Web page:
Updated: Nov 10
Lets get down in the weeds here.
Roaming the aisles of the grocery store may be relaxing for omnivorous foodies, but for those transitioning to a vegan lifestyle – an expansive array of unvetted fridge, freezer and pantry items can be anything but.
With the nature of the plant-based diet being largely exclusive of many common household staples, I set out to clear the confusion and provide a single printable resource to help both long-time vegans and those new to the plant-based movement navigate the madness: the Ultimate Vegan Grocery List.
While the vegan diet, by definition, omits all animal products - it doesn’t imply that those looking to pursue this lifestyle for health, environmental or ethical reasons have to subside on grass clippings and rice cakes.
We know, as positioned in a statement by the Academy of Nutrition & Dietetics, a well-planned vegan diet is healthful, nutritionally adequate, and suitable for all life-stages. That’s why I’ve decided to combine the broad selection of vegan products available on the market with my knowledge and expertise on plant-based nutrition to compile a list of plant-powered staples with your nutrient needs, satiety and satisfaction in mind.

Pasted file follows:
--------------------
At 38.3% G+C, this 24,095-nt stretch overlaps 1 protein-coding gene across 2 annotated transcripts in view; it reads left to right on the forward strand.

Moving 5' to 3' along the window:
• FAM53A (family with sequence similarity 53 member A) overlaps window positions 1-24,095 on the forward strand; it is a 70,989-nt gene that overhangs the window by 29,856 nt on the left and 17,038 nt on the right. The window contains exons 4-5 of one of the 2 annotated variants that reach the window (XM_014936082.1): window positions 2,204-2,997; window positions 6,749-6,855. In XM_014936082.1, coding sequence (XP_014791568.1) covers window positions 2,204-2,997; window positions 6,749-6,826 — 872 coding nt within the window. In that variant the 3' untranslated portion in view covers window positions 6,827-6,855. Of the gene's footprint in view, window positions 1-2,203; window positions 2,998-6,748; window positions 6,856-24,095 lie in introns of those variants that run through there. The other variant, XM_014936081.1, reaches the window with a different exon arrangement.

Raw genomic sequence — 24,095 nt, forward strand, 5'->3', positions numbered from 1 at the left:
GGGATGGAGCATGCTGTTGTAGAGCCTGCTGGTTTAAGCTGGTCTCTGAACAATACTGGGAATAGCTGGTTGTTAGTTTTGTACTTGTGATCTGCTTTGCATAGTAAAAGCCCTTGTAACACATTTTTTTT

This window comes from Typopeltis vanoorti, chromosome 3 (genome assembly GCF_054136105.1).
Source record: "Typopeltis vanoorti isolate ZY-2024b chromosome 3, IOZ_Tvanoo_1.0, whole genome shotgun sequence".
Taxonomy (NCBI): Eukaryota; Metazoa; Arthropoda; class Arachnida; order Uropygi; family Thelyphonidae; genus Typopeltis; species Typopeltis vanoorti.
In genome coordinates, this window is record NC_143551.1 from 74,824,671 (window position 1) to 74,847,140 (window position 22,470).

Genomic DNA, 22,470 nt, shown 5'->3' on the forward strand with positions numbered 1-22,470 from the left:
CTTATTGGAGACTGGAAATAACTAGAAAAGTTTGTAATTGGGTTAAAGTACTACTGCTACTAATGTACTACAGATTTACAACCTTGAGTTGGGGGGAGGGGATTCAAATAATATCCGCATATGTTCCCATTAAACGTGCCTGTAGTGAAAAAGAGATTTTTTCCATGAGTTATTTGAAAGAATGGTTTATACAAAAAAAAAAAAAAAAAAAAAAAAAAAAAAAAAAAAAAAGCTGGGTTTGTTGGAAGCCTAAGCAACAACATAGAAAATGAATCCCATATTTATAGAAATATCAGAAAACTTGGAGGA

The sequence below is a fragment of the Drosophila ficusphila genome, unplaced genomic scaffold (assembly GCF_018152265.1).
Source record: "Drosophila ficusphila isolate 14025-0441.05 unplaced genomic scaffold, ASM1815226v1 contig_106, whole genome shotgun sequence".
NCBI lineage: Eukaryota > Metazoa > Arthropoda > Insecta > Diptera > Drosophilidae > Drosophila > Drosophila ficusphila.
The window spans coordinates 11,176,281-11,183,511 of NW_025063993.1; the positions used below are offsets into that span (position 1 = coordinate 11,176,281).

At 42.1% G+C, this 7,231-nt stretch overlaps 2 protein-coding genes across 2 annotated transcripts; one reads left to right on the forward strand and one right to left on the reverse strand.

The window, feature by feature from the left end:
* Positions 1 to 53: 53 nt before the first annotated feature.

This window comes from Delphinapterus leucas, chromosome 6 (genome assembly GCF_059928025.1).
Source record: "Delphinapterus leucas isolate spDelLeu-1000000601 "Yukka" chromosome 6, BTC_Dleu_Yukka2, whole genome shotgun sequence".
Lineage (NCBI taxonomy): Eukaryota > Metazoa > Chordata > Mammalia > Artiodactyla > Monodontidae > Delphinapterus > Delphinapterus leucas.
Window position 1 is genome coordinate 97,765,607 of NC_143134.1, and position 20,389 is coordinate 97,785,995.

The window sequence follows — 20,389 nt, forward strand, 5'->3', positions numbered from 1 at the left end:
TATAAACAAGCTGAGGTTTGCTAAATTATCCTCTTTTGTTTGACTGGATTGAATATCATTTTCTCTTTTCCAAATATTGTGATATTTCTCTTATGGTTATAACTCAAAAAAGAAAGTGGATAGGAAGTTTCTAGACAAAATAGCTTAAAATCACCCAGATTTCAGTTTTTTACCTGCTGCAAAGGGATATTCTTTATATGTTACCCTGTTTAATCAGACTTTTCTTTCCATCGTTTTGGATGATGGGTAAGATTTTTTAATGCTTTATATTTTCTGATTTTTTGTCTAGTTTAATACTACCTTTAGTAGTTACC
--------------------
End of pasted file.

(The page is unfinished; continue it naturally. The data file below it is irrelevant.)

How To Build A Vegan Grocery List
When building a comprehensive grocery list, it’s important to note that you may not need to stock up on all these items at once. But you can use this all-encompassing list to help jog your memory on what items you may be running low on, to inspire you to try new plant-based foods, remind you of foods or supplements critical to seek out on a plant-based diet, or to help you decipher which products are free of animal-based ingredients.
When filling out your list, it can be helpful to consider the main food groups of a healthy plant-based diet such as fruits, vegetables, whole grains, legumes, nuts and seeds – as well as other categories that may play a part in a balanced lifestyle: cooking/baking ingredients, refined grains, snack foods, condiments, dairy replacements, meat-like products and beverages. I also chose to include some vitamin and supplement reminders that are pertinent to consider on a strict vegan lifestyle - as certain nutrients are more difficult to attain on a plant-based diet in the absence of supplementation.
I decided to refrain from mentioning specific brands here, due to the variance in availability of those products amongst my international audience.
Foods To Avoid On A Vegan Diet
But before we dive into all the delicious items to keep an eye out for, lets briefly touch on which foods you would want to avoid when pursuing a vegan grocery haul:
Meats, such as beef, pork, chicken, turkey, & lamb
Seafood, such as fish, shrimp, crab, lobster, anchovies, clams & other mollusks
Dairy, such as cow’s milk, cheese, yogurt, milk powders like whey & casein, heavy cream, butter/ghee, ice cream & other dairy-based treats
Eggs, including the yolks, whites, and related foods/condiments (quiches, mayonnaise, etc.)
Honey, gelatin, collagen, beeswax, lard & more
For a complete list of what to avoid on ingredient labels, be sure to check out PETA’s comprehensive list of animal-derived products linked here.